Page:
The Creatine & Coffee Effect

A Potent Double Whammy to Boost Muscle Gains



Creatine monohydrate is one of the most extensively used supplements1, primarily because it potently enhances muscle size and strength. Many studies over the years have shown the effects of creatine supplementation on high-intensity exercise performance. This body of evidence clearly indicates that short-term creatine supplementation of 20-30 grams per day for a week can increase power output during intense exercise.2 Furthermore, creatine supplementation with heavy weight training has the potential to stimulate muscle hypertrophy.3 This unique capacity stems, in part, from creatine’s ability to function as a primary energy storage molecule that rapidly reverses the depletion of muscle cell energy (ATP) during muscular contraction— ultimately recharging energy levels within the muscle cell, prolonging muscular contraction for superior muscle growth and performance.4 Creatine also potently drives muscle growth, utilizing several different cellular mechanisms— including the stimulation of muscle cell formation5, increased muscle protein synthesis6 and by inhibiting the production of the muscle-depleting molecule myostatin.7

Creatine and Caffeine, the Perfect Mix?

Even though creatine is one of the most effective nutritional supplements ever to come to market, scientists searched for other compounds that could either complement creatine’s energy-producing capacity or boost its transport into the muscle cell in order to augment this already powerful compound.8 Initially, caffeine appeared to have several qualities that could enhance creatine— as caffeine triggers cellular energy production in a complementary way to creatine, while also driving creatine transport into the muscle cell.

Caffeine is best known as the active ingredient in coffee that stimulates the central nervous system, impeding drowsiness and restoring alertness. Yet, it also possesses the ability to boost exercise capacity. Another way that caffeine increases creatine transport is by stimulating the release of adrenaline, which boosts sodium levels outside the muscle cell.9,10 This increase in extracellular sodium concomitantly reduces sodium levels within the muscle cell, creating a need within the muscle cell for sodium. As a result, the muscle cell eventually begins taking in some of this extracellular sodium to replenish the loss of sodium.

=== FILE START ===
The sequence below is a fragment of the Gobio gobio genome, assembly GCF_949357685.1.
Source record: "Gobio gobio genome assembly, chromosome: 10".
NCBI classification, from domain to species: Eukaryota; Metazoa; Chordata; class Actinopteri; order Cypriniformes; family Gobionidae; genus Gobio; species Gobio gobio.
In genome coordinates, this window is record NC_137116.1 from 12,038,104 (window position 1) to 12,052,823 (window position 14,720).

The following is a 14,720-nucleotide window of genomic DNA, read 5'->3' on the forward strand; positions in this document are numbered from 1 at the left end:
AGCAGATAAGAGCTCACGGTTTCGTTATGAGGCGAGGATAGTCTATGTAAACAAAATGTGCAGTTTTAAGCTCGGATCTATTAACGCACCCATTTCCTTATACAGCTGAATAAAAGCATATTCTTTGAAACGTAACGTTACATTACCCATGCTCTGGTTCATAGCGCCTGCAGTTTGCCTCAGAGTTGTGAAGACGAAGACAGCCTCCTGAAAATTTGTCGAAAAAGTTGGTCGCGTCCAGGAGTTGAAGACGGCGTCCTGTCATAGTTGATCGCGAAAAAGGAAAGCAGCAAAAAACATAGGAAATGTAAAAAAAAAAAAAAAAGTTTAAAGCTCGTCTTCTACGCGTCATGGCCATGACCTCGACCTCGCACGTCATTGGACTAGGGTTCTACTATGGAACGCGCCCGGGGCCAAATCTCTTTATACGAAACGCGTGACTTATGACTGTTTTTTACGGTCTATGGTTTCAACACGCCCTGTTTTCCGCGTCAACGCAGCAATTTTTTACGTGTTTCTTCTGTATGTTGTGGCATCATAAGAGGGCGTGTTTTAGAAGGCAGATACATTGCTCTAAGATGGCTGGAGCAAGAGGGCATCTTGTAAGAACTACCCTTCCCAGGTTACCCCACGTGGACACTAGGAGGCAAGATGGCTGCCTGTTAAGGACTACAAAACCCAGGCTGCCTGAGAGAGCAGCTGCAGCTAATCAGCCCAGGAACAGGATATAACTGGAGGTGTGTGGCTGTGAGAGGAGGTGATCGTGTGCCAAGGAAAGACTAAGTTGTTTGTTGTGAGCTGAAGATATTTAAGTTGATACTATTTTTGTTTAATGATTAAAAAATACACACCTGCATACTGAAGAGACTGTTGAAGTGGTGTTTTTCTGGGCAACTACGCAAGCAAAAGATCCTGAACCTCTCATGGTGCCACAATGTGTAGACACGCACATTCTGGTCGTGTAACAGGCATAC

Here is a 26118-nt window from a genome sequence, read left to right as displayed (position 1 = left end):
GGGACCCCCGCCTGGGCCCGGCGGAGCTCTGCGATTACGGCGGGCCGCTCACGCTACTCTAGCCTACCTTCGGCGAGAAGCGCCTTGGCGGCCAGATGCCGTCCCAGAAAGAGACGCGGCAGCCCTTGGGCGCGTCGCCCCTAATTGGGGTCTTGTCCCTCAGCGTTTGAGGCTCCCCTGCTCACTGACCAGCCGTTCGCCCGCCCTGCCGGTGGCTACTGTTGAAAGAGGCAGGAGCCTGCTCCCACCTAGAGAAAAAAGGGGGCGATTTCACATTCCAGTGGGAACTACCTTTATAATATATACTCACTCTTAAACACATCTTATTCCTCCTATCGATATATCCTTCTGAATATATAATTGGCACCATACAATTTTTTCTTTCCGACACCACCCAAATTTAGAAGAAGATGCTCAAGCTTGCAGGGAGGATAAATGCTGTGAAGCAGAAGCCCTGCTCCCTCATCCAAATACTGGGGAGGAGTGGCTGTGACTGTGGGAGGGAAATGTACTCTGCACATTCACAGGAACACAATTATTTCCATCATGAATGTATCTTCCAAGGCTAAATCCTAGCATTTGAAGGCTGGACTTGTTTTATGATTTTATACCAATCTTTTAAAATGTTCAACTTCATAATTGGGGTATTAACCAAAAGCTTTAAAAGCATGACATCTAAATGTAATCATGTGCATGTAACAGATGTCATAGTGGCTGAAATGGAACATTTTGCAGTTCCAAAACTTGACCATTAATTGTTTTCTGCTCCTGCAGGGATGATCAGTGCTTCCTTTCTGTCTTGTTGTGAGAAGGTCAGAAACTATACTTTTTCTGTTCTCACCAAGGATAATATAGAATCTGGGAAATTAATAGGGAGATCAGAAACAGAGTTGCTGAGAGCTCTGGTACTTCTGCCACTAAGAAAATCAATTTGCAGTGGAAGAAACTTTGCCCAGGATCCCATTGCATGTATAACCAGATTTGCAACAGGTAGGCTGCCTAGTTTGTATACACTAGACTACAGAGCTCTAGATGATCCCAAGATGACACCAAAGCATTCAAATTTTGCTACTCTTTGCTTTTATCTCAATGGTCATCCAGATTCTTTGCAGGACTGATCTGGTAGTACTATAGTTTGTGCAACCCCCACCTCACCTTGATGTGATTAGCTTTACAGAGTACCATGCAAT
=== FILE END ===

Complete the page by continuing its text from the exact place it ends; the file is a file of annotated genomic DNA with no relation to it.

Interestingly, muscle uptake of sodium also drives the creatine transport into the cell, leading to increased creatine within the muscle. As a result, one might conclude that the simultaneous consumption of caffeine with creatine should drive creatine uptake, improving muscle performance. Recent scientific evidence has demonstrated that altering the consumption routine of creatine and caffeine may prevent the antagonistic influence of caffeine on creatine— representing an excellent way to enhance the already-potent influence that creatine has on muscular size and performance.

Consuming Caffeine With Creatine Inhibits Creatine’s Ability to Boost Strength

Several initial studies found that creatine ingested with caffeine actually negated the positive effects of creatine.8,13 One of these studies by Vandenberghe et al. compared the effects of creatine to creatine plus caffeine supplementation on muscle performance. Before and after six days of creatine, or creatine plus caffeine consumption, muscle strength was measured. In the group receiving creatine, strength production increased by approximately 17 percent— but in the group consuming creatine and caffeine, there was no increase in strength. These results clearly show that creatine supplementation improves muscle performance when consumed alone, but creatine’s effect is completely eliminated by the co-ingestion of caffeine— conceivably by negating the transport of creatine into the cell as previously described.

  Consuming Caffeine After Creatine Loading Boosts Muscle Power

Although the simultaneous consumption of creatine with caffeine for extended periods of time negates the performance-enhancing influence of creatine on muscle strength, a more recent study by Lee et al.17 indicates that creatine supplementation without caffeine (approximately 30 grams of creatine per day) for five days followed by a relatively high dose of caffeine (approximately 600 milligrams of caffeine) one hour before exercise drastically improved muscular power output during high-intensity exercise. The results of this study assert that the muscle-enhancing effects of creatine are not negatively influenced by acute caffeine ingestion, particularly when the ingestion of caffeine occurred after the creatine-loading phase.

The boost in muscle power when caffeine is consumed after creating loading is most likely because there was ample time for the muscle cell’s creatine transporter to transfer plenty of creatine into the muscle cell during the loading phase without being inhibited by caffeine. Then after the muscle cell is loaded with creatine and converts a considerable amount of creatine into the high-energy molecule creatine phosphate for improved ATP production and muscular performance, the acute ingestion of caffeine right before exercise may trigger further creatine transport into the muscle cell while boosting additional energy production, sustaining even greater muscular performance.


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